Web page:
What happened to VIM thalamotomy for Parkinson's disease?

Appl Neurophysiol. 1983;46(1-4):68-83. doi: 10.1159/000101245.


A prospective review of 75 of 190 parkinsonian patients undergoing unilateral thalamotomy was displayed with a computer graphics technique examining three equal consecutive groups from the pre-, early, and late L-dopa eras. Histograms for average function and scattergrams of individual patient's performance preoperatively and up to 2 years postoperatively were prepared. No ipsilateral effects or consistent iatrogenic deterioration of any function were identified. 2 years after surgery, 82% had no tremor in the contralateral fingers or hand and 7% had almost no tremor; contralateral tremor elsewhere was infrequent. Rigidity and manual dexterity improved less strikingly, the latter only reflecting abolition of tremor; locomotion, speech, facial movement and handwriting did not improve. There was no mortality, but 8% had persistent significant complications. VIM thalamotomy remains the treatment of choice for severe drug-resistant parkinsonian tremor.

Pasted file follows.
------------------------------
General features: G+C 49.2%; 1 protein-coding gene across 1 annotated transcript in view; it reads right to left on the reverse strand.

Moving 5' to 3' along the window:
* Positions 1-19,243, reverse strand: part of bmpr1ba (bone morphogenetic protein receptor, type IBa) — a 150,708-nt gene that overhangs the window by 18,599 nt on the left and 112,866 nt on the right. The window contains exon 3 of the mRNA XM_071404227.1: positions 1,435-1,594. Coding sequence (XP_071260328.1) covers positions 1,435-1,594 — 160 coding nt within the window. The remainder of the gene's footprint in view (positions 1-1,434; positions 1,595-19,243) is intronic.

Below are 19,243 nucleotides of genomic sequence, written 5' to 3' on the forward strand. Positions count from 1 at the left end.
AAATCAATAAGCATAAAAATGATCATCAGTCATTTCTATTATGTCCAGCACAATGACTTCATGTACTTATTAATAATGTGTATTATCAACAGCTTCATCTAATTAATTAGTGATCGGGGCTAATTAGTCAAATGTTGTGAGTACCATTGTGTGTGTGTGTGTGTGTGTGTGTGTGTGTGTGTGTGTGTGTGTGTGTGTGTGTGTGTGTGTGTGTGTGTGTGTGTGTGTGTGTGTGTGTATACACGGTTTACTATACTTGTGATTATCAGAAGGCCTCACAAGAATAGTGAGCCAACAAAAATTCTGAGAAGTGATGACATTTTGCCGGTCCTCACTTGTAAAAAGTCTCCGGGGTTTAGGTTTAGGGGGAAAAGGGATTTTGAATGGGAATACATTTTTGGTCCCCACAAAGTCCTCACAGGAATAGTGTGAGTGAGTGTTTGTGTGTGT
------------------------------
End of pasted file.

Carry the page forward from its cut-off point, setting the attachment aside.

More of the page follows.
Publication types

  • Research Support, Non-U.S. Gov't

MeSH terms

  • Adult
  • Aged
  • Dominance, Cerebral
  • Follow-Up Studies
  • Humans
  • Middle Aged
  • Motor Skills
  • Muscle Rigidity / diagnosis
  • Parkinson Disease / surgery*
  • Postoperative Complications / diagnosis
  • Stereotaxic Techniques
  • Thalamus / surgery*
  • Tremor / diagnosis